Hannah Martin is a final year Bsc student in Communication, Advertising and Marketing at Ulster University. She can be found on Twitter @HannahMartin596, and Linkedin https://www.linkedin.com/in/hannah-martin-b31334112/

 

What do the UK Grime scene and the Labour Party have in common?

“It’s a Corbyn ting” – Stormzy

HM24

Grime; London’s mash up of UK garage and jungle music. Rapid, syncopated breakbeats featuring jagged electronic sounds, with a gritty lyrical depiction of urban life narrating a grungy beat.

But why, in 2017, did Grime have such an impact on politics?

On 18th April 2017, Teresa May called for a snap election, “to make a success of Brexit.” She confidently did so, with the aim (and expectation) of winning a landslide Tory majority. In fact, she wasn’t alone in her thinking. The early polls indicated that the Tories were leading by 25%. The story of how Labour turned the election around is arguably one of the most astonishing political fightbacks in modern campaigning history.

Ever since I can remember, I have always been interested in politics. My parent’s heads would be fried after any long car journey with me in the back seat. I somehow always managed to annoyingly dominate the conversation and turn it into my own, car-sized version of Stephen Nolan. So, naturally, I find myself fixated on every news outlet, political party broadcast and social media channel during election time.

The UK general election in 2015 saw less than half of under 25s casting their vote. In 2017, however, 64% of registered voters aged 18-24 fulfilled their voting duties, with the highest youth share since 67% voted in 1992. And who or what have we got to thank for this? Schools? Colleges? Parents? Westminster? No… Grime.

The relationship between grime and the government has always been a somewhat trepid one. In a 2003 radio interview, former politician, Kim Howells attempted to ‘slew’ (that’s Grime terminology for insult by the way) the grime scene, branding the artists as, “macho boasting idiots.” Grime artists are not known to publicly advocate for political parties or politicians either.  Skepta (one of Grime’s most influential artists) even raps about his mistrust for the Police and politicians alike in his chart-topping hit, “Shutdown”.

“This ain’t a culture, it’s my religion
God knows I don’t wanna go prison
But if a man wanna try me, trust me listen
Me and my G’s ain’t scared of police
We don’t listen to no politician
Everybody on the same mission”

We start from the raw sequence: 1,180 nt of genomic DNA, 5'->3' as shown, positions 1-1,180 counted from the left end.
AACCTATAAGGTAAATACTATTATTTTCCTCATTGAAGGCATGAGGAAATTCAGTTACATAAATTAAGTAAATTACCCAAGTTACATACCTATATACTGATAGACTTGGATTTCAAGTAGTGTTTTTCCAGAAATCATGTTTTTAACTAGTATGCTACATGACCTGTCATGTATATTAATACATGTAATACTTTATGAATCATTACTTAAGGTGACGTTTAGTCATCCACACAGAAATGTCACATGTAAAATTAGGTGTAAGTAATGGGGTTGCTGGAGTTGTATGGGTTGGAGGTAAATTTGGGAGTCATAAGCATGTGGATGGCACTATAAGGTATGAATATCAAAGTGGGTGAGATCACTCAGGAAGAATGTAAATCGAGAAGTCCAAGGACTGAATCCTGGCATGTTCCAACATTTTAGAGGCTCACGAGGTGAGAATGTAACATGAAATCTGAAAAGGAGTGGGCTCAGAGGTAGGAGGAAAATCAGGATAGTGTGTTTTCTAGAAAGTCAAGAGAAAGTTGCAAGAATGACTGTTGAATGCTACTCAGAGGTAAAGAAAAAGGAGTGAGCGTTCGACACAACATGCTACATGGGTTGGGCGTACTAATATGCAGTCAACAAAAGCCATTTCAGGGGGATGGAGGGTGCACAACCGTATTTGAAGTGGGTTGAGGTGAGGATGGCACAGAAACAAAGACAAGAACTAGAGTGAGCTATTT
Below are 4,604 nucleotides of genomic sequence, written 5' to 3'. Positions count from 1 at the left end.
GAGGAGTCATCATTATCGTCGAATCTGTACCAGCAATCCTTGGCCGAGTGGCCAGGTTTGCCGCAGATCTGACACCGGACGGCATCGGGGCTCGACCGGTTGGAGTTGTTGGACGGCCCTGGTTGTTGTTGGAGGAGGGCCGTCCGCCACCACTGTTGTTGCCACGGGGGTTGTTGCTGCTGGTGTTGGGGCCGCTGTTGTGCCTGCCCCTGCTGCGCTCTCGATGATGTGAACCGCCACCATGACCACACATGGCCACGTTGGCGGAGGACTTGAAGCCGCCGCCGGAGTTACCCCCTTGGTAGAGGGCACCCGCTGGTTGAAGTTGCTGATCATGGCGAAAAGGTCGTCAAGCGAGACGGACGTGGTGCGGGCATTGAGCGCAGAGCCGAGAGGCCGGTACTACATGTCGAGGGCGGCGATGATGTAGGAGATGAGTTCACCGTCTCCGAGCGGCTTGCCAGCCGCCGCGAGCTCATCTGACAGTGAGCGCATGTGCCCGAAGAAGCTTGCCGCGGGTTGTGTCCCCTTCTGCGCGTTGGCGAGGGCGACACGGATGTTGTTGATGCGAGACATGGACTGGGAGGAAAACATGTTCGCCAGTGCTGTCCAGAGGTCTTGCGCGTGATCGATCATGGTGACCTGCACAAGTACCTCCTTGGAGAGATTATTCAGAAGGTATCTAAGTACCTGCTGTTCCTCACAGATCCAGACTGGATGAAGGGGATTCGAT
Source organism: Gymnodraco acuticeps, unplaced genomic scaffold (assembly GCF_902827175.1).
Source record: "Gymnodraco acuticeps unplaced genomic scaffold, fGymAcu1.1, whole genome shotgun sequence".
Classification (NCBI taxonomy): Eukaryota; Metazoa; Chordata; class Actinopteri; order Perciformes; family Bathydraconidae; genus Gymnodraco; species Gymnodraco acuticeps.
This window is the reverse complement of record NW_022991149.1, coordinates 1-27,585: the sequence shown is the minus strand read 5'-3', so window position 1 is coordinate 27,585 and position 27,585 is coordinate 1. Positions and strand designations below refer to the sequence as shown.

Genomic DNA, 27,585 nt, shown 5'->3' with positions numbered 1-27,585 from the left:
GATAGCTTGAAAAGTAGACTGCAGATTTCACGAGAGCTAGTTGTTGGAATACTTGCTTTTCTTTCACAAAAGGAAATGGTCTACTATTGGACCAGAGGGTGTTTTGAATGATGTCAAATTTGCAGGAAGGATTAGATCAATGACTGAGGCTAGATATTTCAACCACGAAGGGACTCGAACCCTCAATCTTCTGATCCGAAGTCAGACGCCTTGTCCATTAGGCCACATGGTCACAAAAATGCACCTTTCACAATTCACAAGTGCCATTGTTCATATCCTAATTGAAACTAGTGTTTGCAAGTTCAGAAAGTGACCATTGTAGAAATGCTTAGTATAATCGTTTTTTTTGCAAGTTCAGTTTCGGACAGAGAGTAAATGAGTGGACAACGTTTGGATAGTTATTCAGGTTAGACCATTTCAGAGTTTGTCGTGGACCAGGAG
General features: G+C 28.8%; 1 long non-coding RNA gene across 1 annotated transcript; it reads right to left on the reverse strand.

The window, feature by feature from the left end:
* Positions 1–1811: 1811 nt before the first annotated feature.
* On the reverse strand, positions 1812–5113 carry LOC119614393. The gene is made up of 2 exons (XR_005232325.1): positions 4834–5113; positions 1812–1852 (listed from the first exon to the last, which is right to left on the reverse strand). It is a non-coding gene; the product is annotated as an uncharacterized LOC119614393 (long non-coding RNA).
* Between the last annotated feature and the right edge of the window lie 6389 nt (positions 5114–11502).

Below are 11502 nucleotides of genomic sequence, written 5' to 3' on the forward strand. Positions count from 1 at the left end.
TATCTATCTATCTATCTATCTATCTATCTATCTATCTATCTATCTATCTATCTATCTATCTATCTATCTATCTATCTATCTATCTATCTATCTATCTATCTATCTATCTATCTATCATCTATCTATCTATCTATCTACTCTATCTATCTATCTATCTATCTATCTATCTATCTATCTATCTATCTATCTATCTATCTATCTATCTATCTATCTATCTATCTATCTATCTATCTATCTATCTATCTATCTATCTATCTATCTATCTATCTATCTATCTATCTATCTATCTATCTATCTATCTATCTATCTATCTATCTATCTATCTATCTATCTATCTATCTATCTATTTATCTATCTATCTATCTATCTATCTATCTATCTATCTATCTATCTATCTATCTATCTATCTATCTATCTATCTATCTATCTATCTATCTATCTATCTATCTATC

Skepta.

Grime has somewhat originated from the same people and places government legislation has hit the hardest in its austerity measures over the last ten years: dwindling prospects of owning a home, increased job insecurity, zero-hours contracts, bedroom tax and underfunded schools are just some of the many measures that have drastically impacted upon the British working class. When we look at it like that, David Cameron’s “we are all in this together” campaign now seems completely out of touch with Britain’s current reality.

Growing up surrounded by a musical genre so closely aligned with personal struggle, Grime has been dubbed as a soundtrack to many Brit’s lives. The 2017 election allowed (arguably for the first time ever) people to engage with a political figure whose own values directly replicated their lived experience. Jeremy Corbyn’s understanding of working-class issues and racial oppression struck a chord with many. It wasn’t long until the Labour Party’s PR powerhouse capitalised upon this particular appeal and promoted it to the masses.

It began when a number of Grime artists stirred up a conversation about politics. Stormzy was one of the first artists to publically express an interest in Jeremy Corbyn;

“Young Jeremy, my guy. I dig what he says. I saw some sick picture of him from back in the day when he was campaigning about anti-apartheid and I thought: ‘yeah, I like your energy’…That’s why I like Jeremy: I feel like he gets what the ethnic minorities are going through and the homeless and the working class.”

 After that it was rapper AJ Tracy. He liked what Corbyn had to say so much, he made an appearance in a Labour party video. He spoke about rising house prices, how he’s in serious debt because he chose to study criminology at university, how the NHS is “one of the jewels of the UK” and further contributes to 2017’s rise of ‘Corbyn-mania’ by stating, “It’s a Corbyn ting. Not a Tory ting.”